Survey of Initial Impacts of Millennium Ecosystem Assessment

The Millennium Ecosystem Assessment‘s general synthesis report was released about a year ago. On March 21 2006, the MA released an assessment of the initial impact of the MA. The report is written by Walt Reid, the director of the MA, based upon a survey of (report pdf). The survey found that some organizations and countries have been significantly influenced by the MA while others have not been minimally if at all. In the report’s executive summary Walt Reid assess the impact of the MA on its multiple target audiences:

UN Conventions: The MA has had a significant impact on the Convention on Biological Diversity and the Ramsar Convention on Wetlands. A substantial amount of MA information and material has been utilized in decisions and recommendations taken by both of these conventions. There has been less impact on the Convention to Combat Desertification.

Regional, National, and Sub-national governments: Among governments, the impact of the MA appears to be greatest in regions and countries where MA sub-global assessments were conducted, including the Caribbean, South Africa, China, Sweden, and Norway, although significant impacts are also noted in regions and countries that did not undertake sub-global assessments such as the European Union, U.K. and France. At a national level, there is little evidence of impact among several other economically and politically influential countries, including the U.S., India, Japan, and Brazil.

Business: The MA findings were well-received by business journalists but the impact to date in the business sector has been relatively limited. The most significant impact of the MA within business and industry is the incorporation of the concept of ecosystem services in the environmental policy issued by Goldman Sachs in November 2005. The World Business Council for Sustainable Development is also working with companies on MA follow-up activities.

Donors: The MA has had a notable impact on multi-lateral (particularly the Global Environmental Facility) and bilateral (particularly Scandanavian countries) donors and to a lesser extent on foundations.

NGOs: The MA has had a notable impact on international conservation-oriented NGOs but much less impact on national NGOs. To date, there is no evidence of any impact on NGOs focused on development, poverty reduction, or health issues.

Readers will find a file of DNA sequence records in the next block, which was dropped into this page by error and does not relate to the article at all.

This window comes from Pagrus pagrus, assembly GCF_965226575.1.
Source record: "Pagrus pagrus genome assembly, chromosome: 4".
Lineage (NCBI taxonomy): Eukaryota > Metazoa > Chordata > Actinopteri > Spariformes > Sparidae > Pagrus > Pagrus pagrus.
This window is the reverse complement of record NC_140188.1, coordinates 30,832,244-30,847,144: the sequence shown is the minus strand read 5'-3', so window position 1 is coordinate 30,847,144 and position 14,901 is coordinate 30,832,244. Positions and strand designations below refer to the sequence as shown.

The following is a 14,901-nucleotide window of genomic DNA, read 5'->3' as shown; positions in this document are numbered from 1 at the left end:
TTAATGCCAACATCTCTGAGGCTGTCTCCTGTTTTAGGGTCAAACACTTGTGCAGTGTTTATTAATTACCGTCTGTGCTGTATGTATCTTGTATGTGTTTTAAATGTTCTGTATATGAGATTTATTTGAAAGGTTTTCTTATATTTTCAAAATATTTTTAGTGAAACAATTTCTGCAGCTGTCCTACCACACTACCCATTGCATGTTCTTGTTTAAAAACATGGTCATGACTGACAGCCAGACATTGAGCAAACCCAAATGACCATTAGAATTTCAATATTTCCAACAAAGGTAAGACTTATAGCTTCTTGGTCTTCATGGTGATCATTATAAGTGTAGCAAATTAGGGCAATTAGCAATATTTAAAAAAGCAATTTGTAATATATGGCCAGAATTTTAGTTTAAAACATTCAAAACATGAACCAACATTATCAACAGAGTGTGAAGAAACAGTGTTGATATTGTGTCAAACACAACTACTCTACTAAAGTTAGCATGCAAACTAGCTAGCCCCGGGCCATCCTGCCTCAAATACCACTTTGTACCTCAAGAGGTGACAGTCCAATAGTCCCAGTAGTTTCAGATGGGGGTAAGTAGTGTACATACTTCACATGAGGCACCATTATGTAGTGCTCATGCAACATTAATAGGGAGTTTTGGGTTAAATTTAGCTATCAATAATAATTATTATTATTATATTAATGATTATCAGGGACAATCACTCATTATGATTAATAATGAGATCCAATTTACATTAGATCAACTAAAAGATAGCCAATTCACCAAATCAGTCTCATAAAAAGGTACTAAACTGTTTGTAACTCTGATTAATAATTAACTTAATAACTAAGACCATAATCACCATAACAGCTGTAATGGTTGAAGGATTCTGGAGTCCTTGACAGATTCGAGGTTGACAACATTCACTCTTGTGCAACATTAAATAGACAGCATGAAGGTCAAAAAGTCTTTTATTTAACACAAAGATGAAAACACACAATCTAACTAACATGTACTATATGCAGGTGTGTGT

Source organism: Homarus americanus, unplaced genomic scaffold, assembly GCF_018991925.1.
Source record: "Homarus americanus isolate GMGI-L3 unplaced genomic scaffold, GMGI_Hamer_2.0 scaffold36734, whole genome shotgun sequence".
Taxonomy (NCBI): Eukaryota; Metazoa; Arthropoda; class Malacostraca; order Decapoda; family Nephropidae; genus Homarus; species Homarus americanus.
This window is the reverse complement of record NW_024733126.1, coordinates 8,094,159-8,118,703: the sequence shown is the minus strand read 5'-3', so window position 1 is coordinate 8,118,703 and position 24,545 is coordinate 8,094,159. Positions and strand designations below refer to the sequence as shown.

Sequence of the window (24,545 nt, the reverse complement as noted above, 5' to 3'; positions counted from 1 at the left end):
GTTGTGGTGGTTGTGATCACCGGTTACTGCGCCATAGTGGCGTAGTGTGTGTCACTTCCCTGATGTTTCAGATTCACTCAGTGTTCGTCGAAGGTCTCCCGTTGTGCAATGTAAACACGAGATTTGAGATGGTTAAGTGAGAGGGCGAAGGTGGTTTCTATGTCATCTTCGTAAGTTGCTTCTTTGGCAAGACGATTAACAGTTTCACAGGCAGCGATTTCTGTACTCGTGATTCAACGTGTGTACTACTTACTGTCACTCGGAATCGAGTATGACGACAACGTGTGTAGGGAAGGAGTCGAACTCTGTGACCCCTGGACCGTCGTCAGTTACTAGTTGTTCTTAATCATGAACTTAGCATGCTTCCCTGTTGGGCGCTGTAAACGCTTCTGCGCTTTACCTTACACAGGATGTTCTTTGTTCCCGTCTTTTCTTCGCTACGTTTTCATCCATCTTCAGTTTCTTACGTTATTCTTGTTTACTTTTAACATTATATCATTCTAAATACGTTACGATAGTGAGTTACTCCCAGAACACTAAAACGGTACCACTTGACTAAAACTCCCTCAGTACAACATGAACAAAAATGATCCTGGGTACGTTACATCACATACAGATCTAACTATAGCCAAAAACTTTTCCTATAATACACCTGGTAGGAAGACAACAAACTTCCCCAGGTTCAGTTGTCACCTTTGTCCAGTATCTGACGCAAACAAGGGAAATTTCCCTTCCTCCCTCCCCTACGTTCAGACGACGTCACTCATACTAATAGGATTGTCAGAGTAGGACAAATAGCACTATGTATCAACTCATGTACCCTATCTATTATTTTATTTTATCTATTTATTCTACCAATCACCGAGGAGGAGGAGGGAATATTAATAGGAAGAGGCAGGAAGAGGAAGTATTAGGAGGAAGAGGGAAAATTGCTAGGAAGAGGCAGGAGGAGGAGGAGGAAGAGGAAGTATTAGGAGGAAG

International Agencies. All of the UN agencies involved in the MA process (UNEP, UNDP, FAO, WHO, and UNESCO) have incorporated the MA findings and process into their activities. There appears to have been no impact at all within the Bretton Woods Institutions.

Capacity Building: The MA sub-global assessments and the MA fellows program were the primary mechanisms established by the MA to build assessment capacity and these were generally successful. A handful of additional training and capacity building activities have been established by partners and by experts involved in the MA.

Education: MA materials are being used extensively in University courses and curricula. There is less evidence of use at other levels of education.

Scientific Research: The MA is having a notable impact on research directions and priorities.

It would be unrealistic to attempt a complete evaluation of the impact of the MA for at least another year since some reports are only now being released and several processes (such as convention negotiations) that the MA sought to inform will be taking important decisions related to the MA over the next year. Even so, based on perceptions of its preliminary impact, the MA is being viewed by some to have been a success.

In December 2005, for example, the MA was awarded the Zayed International Prize for the Environment. The Jury indicated that “the success of the MA set a standard for monitoring and evaluating environmental change and its impact on sustainability of life on our fragile planet.” Similarly, The World Economic Forum, in its 2006 Global Governance Initiative Annual Report, recognized the Millennium Ecosystem Assessment as one of the ‘heroes’ in 2005 in the category of the environment.

On the other hand, others involved in the MA process have stated that “the MA has had zero impact on policy”.

Based on the preliminary impact described here, it appears that both perspectives may be correct depending on the region and sector being considered. Differences in perspectives regarding the overall impact exist in part because of striking regional and national differences in the attention that governments and the media have given to the MA and because of differences in the use of the findings among different institutions and sectors.

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